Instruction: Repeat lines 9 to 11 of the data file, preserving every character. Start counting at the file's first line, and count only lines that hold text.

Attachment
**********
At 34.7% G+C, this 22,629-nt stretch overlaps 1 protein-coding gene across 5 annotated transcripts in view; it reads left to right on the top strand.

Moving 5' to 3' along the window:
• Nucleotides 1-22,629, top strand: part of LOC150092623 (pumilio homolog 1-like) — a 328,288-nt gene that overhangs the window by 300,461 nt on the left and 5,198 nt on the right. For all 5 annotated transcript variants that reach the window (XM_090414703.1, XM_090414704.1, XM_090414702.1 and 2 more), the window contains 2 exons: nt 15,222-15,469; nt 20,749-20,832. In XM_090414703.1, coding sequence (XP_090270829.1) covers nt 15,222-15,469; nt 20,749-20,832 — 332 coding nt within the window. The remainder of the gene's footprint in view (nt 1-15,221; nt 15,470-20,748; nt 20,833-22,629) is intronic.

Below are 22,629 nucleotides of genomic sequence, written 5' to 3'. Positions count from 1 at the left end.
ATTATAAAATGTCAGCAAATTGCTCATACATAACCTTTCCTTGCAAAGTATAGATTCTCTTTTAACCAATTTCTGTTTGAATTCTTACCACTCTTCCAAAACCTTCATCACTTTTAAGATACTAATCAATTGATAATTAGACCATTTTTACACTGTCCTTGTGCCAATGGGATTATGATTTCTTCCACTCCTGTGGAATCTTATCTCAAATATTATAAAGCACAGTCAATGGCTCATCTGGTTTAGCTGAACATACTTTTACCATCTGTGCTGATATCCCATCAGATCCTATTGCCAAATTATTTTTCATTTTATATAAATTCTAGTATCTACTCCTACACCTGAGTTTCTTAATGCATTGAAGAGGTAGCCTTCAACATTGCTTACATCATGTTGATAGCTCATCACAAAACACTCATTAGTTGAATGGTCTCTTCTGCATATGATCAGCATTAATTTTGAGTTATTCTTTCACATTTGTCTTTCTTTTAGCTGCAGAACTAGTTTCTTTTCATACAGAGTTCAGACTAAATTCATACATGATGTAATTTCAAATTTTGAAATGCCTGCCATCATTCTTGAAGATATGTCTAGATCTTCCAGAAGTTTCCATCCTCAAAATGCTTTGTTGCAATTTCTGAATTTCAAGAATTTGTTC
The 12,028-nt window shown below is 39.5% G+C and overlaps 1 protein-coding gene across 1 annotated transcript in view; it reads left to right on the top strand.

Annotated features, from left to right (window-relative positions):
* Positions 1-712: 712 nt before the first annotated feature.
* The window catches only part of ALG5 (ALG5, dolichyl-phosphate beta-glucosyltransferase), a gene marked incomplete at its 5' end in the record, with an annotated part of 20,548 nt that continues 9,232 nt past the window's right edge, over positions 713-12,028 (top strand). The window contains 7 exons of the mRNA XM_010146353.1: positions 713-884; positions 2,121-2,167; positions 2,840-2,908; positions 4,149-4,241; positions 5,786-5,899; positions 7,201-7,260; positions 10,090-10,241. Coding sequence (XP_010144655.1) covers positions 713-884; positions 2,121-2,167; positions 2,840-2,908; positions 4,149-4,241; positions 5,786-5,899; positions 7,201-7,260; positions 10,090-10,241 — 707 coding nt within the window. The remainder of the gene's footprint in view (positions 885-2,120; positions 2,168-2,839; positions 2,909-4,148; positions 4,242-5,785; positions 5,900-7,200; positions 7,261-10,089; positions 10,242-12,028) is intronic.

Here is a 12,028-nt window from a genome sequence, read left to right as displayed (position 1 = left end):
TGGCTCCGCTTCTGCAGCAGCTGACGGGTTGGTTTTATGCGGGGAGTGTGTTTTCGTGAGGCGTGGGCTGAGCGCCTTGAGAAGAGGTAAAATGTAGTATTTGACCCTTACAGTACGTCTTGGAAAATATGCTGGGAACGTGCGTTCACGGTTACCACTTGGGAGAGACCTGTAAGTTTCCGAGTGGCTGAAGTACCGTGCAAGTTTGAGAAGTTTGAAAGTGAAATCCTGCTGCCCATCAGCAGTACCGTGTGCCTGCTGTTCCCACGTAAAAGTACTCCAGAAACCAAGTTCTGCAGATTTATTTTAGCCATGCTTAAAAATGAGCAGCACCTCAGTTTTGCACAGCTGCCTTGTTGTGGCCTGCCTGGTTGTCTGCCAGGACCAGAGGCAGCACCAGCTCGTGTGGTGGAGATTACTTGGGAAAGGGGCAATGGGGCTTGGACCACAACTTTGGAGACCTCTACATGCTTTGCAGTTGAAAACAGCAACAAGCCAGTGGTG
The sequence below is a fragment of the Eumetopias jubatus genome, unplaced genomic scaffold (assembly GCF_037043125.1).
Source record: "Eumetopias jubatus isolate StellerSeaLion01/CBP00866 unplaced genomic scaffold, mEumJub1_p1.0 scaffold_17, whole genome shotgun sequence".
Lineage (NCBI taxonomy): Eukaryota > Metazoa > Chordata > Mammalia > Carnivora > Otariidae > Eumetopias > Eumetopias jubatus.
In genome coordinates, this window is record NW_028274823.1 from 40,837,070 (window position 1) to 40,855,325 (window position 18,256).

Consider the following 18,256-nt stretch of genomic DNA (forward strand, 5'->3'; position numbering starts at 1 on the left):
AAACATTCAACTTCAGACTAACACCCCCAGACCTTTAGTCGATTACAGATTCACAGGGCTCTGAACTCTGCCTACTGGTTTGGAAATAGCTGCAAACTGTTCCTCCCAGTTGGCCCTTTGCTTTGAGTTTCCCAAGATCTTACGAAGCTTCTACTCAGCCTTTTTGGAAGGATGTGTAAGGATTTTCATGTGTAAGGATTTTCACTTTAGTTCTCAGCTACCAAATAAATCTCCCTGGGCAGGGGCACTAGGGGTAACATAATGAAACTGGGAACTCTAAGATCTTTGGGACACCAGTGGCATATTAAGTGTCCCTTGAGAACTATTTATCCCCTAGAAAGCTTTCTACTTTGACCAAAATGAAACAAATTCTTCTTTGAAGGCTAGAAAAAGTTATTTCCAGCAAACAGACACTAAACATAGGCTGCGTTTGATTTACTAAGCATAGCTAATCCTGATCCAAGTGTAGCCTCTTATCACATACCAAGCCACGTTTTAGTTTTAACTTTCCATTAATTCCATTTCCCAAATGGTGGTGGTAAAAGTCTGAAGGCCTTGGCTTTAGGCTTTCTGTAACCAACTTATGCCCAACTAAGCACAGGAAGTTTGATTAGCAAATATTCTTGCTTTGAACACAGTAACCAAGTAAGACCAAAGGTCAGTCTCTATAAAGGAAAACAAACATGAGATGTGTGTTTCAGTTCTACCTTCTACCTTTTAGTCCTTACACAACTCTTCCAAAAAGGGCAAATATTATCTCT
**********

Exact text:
* The window catches only part of ALG5 (ALG5, dolichyl-phosphate beta-glucosyltransferase), a gene marked incomplete at its 5' end in the record, with an annotated part of 20,548 nt that continues 9,232 nt past the window's right edge, over positions 713-12,028 (top strand). The window contains 7 exons of the mRNA XM_010146353.1: positions 713-884; positions 2,121-2,167; positions 2,840-2,908; positions 4,149-4,241; positions 5,786-5,899; positions 7,201-7,260; positions 10,090-10,241. Coding sequence (XP_010144655.1) covers positions 713-884; positions 2,121-2,167; positions 2,840-2,908; positions 4,149-4,241; positions 5,786-5,899; positions 7,201-7,260; positions 10,090-10,241 — 707 coding nt within the window. The remainder of the gene's footprint in view (positions 885-2,120; positions 2,168-2,839; positions 2,909-4,148; positions 4,242-5,785; positions 5,900-7,200; positions 7,261-10,089; positions 10,242-12,028) is intronic.

Here is a 12,028-nt window from a genome sequence, read left to right as displayed (position 1 = left end):
TGGCTCCGCTTCTGCAGCAGCTGACGGGTTGGTTTTATGCGGGGAGTGTGTTTTCGTGAGGCGTGGGCTGAGCGCCTTGAGAAGAGGTAAAATGTAGTATTTGACCCTTACAGTACGTCTTGGAAAATATGCTGGGAACGTGCGTTCACGGTTACCACTTGGGAGAGACCTGTAAGTTTCCGAGTGGCTGAAGTACCGTGCAAGTTTGAGAAGTTTGAAAGTGAAATCCTGCTGCCCATCAGCAGTACCGTGTGCCTGCTGTTCCCACGTAAAAGTACTCCAGAAACCAAGTTCTGCAGATTTATTTTAGCCATGCTTAAAAATGAGCAGCACCTCAGTTTTGCACAGCTGCCTTGTTGTGGCCTGCCTGGTTGTCTGCCAGGACCAGAGGCAGCACCAGCTCGTGTGGTGGAGATTACTTGGGAAAGGGGCAATGGGGCTTGGACCACAACTTTGGAGACCTCTACATGCTTTGCAGTTGAAAACAGCAACAAGCCAGTGGTG